When the ancient Polynesians invented surfing, they often used a paddle to help them navigate. Fast-forward a few millennia, and Stand-Up Paddleboarding, or SUP, finds itself trendy again. Part of its increasing popularity is that standing upright allows surfers to spot waves more easily and thus catch more of them, multiplying the fun factor. Paddling back to the wave becomes less of a strain as well. The ability to cruise along on flat inland water, surveying the sights, is another advantage. Finally, its a good core workout. If youre sold on the idea, schedule an intro SUP lesson, free with board and paddle rental, and you may find yourself riding the waves like a Polynesian king.More
In the past 30 years, light artists have reimagined an art form that has always had the ability to turn the night sky, or a simple window, into luminescence. Last fall, the Yerba Buena Center for the Arts turned its southern glass wall into a parade of sound-sensing lights, Lightswarm, that changes with the movements of nearby people and things. Future Cities Lab, the San Francisco design company behind Lightswarm, has originated another notable light sculpture. Located by the YBCA's steps at 701 Mission, Murmur Wall will light up in arresting ways as it incorporates local trending search engine results and social media postings. Onlookers can offer their own contributions, which will feed into the Murmur Wall's data stream and light up the sculpture. What's trending in San Francisco? If you're walking by the YBCA, you can see firsthand — at least through light patterns that reflect the city's volatile internet habits.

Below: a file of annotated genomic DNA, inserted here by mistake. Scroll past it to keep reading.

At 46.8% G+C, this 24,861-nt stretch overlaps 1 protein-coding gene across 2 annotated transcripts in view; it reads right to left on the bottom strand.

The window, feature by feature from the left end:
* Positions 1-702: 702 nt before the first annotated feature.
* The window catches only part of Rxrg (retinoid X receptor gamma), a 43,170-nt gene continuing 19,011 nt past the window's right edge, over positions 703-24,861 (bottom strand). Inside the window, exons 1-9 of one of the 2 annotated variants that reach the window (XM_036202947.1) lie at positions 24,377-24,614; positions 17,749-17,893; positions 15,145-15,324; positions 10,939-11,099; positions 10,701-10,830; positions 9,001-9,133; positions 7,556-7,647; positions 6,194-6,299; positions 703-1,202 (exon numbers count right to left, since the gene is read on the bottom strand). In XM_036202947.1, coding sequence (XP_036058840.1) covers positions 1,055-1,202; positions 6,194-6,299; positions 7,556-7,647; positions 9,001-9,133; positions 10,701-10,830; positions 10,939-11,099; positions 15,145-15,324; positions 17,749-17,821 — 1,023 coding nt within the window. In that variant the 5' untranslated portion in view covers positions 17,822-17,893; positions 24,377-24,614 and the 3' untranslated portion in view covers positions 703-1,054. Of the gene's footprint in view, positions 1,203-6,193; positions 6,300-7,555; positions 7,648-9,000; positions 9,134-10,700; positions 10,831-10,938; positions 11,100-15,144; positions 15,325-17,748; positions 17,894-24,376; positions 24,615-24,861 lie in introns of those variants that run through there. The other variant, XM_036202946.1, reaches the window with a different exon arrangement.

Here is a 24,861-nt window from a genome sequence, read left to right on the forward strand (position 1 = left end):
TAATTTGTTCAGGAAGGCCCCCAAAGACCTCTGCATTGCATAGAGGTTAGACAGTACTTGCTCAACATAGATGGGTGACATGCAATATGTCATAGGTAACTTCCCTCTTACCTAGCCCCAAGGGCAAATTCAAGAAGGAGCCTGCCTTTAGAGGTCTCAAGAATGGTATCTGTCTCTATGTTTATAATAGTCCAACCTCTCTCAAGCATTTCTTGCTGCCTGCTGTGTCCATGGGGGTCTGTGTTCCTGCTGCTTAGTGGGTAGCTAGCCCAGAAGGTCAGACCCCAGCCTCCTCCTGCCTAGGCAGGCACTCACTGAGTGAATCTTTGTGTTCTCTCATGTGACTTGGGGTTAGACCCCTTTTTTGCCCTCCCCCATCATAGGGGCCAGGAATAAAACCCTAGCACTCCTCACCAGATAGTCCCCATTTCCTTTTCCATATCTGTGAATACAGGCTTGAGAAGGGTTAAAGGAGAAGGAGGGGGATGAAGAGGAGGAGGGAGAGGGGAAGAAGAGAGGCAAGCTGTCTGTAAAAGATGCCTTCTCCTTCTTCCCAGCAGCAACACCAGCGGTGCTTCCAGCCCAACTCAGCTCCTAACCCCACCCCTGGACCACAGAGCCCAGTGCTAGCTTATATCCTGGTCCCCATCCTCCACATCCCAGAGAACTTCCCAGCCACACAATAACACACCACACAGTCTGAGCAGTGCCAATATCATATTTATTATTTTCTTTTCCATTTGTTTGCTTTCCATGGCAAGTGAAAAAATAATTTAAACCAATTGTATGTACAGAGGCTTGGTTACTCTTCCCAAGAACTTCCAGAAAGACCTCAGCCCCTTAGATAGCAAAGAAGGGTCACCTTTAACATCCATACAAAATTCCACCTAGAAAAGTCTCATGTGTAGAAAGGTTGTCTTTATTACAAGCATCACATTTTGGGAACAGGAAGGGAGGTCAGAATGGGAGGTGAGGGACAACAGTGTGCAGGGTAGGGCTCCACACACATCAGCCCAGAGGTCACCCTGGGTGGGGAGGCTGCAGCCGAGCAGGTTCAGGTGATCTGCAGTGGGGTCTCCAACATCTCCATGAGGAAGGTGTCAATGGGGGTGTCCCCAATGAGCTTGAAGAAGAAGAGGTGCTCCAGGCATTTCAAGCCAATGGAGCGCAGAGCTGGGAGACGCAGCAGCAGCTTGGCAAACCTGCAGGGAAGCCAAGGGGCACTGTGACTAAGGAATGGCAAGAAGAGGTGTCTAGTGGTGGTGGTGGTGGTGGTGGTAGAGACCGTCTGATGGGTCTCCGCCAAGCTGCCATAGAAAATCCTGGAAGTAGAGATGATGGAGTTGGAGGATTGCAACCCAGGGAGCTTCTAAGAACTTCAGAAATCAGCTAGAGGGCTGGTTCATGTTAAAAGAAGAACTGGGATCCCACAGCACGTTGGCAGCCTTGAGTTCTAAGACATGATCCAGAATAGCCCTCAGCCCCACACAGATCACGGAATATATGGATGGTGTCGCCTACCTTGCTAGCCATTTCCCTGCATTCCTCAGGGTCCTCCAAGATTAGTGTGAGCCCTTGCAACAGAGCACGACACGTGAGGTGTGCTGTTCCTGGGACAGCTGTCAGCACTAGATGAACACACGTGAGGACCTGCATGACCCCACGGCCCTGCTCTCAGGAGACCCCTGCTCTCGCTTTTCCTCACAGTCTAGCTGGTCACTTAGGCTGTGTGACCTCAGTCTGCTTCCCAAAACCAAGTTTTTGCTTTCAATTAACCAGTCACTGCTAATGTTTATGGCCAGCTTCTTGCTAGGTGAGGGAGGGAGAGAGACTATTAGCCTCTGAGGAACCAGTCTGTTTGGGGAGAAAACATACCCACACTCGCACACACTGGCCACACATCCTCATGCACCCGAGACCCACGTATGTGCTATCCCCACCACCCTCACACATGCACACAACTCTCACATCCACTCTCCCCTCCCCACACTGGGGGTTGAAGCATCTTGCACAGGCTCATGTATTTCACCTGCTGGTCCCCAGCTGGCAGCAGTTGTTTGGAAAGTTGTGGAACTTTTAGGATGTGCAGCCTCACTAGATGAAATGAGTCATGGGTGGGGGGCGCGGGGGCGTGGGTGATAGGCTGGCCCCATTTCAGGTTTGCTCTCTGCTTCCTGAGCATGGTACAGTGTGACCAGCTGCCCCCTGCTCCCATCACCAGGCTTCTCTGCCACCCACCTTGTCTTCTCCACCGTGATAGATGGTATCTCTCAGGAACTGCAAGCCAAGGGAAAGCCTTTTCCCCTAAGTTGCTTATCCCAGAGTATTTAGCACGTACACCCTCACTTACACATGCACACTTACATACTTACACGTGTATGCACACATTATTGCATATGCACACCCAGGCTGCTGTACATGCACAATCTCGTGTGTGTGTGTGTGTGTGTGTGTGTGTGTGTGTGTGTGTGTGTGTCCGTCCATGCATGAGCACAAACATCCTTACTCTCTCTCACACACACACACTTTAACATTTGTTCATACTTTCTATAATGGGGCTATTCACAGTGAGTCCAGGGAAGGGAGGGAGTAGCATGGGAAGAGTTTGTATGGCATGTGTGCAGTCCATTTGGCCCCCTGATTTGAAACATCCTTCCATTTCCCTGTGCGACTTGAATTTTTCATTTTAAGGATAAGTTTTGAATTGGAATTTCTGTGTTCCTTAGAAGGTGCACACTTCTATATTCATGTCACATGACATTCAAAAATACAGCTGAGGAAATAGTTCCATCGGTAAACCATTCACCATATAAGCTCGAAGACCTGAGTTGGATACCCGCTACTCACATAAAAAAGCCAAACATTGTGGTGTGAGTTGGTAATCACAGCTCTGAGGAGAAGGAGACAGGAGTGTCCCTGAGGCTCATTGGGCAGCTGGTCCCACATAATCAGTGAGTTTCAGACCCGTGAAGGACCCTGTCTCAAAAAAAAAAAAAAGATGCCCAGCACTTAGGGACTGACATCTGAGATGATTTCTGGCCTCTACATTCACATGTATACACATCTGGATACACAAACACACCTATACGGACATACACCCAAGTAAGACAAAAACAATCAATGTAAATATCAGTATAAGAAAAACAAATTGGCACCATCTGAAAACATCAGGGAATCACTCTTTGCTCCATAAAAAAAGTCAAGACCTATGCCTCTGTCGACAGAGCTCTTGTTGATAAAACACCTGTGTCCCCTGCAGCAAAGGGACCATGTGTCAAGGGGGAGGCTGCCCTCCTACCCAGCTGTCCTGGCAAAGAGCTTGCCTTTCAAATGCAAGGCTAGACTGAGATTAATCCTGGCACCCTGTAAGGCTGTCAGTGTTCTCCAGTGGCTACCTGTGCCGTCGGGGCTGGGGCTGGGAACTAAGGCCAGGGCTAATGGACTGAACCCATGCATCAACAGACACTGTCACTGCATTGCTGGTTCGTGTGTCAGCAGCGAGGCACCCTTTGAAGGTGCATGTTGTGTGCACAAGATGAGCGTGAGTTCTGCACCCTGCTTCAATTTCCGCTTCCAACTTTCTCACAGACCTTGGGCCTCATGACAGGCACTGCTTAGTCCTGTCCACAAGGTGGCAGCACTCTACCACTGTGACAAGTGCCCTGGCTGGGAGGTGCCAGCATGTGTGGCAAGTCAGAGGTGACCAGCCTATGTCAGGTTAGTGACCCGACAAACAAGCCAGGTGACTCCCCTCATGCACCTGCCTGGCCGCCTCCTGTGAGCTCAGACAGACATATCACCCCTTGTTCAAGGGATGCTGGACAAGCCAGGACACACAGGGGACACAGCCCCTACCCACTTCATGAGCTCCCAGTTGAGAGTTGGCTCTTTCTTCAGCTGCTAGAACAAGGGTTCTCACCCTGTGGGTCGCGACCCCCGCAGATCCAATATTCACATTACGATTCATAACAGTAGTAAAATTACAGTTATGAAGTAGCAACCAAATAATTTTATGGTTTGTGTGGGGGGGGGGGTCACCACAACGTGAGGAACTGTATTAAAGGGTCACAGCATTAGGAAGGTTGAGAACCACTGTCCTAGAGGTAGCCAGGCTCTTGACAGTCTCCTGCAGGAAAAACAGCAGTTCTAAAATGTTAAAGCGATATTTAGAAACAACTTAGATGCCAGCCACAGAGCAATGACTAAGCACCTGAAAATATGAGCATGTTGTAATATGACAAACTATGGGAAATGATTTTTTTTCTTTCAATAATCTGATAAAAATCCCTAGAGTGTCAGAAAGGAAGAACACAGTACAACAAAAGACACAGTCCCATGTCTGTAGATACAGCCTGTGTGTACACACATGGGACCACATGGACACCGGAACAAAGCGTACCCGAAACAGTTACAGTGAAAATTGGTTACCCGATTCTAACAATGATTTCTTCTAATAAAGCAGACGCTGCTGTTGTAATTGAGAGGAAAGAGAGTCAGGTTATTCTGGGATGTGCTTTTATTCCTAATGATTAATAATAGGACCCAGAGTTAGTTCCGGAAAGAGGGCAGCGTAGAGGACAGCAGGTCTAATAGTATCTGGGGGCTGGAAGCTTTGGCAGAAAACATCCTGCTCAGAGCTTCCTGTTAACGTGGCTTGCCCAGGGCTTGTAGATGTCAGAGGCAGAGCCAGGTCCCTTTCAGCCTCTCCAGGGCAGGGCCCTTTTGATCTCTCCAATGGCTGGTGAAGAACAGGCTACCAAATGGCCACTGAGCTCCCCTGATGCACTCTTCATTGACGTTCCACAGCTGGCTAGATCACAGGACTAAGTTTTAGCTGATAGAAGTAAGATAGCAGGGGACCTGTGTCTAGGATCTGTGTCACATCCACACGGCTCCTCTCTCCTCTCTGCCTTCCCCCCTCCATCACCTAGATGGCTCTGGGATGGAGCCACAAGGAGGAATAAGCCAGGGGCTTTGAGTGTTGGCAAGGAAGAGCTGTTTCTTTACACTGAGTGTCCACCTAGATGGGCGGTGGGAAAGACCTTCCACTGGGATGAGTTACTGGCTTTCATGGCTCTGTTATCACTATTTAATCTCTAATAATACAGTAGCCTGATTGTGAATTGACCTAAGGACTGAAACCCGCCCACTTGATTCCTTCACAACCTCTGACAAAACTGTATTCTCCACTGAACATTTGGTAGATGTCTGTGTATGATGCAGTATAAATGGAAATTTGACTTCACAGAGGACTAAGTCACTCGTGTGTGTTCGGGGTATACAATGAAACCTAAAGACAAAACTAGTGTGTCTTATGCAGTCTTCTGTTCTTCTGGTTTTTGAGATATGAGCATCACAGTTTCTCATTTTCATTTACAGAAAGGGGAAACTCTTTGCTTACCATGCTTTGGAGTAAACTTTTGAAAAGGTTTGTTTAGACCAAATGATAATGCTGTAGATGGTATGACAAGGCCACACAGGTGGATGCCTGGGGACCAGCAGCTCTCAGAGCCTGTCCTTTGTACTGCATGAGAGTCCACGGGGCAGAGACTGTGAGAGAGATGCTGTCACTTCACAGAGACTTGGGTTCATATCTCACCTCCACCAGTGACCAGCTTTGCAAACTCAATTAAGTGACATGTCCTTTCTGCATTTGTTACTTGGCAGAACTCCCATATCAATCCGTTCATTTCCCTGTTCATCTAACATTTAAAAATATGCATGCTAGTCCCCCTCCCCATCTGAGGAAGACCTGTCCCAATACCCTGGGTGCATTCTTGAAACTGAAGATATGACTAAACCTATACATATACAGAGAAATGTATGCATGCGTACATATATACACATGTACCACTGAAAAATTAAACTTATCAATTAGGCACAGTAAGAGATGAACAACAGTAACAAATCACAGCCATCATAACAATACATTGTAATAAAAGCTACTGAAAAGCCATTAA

Murmur Wall debuts Thursday at 6 p.m. and continues through May 31, 2017, at Yerba Buena Center for the Arts, 701 Mission St., S.F. Free; 415-978-2700 or ybca.org. More
Nob Hill Theatre, the all-genders-welcome male strip club, is holding it down on Bush Street, and after several decades of D, it's still S.F.'s only place to see full-frontal guys up close, seven nights a week (for $20).
Once famous throughout the league as a haven for misfits and rejects looking to resurrect their careers, the Raiders have for the last decade or more made an art from out of epically wrong personnel decisions.
You may have heard over the last few days that Berkeley's Lookout! Records -- one of the world's most treasured punk rock labels, and the place that Green Day got its start -- is closing for good, back catalog and all. If you were a punk rocker in the '90s, this news feels a little bit like losing an old treasured friend -- possibly an old, treasured friend you've not really hung out with much lately, but one who'll always have a special place in your heart nonetheless. To mourn the end of this hugely important label, we wanted to pay tribute with a selection of our favorite Lookout! Records songs (in no particular order).
"I Wanna Be A Homosexual," Screeching Weasel
We're pretty sure this is one of the greatest punk rock songs ever written. This snotty, melodic slice of absurdist aggression called out every closet homophobe in the scene ("Why don't you admit you don't have the balls to be a queer?"), laughed at them, then loudly declared punk rock a gay-friendly zone. Screeching Weasel didn't just say homosexuality was to be accepted, they said it was to be aspired to -- and they put a smile on everyone's faces while they were at it. Absolutely brilliant.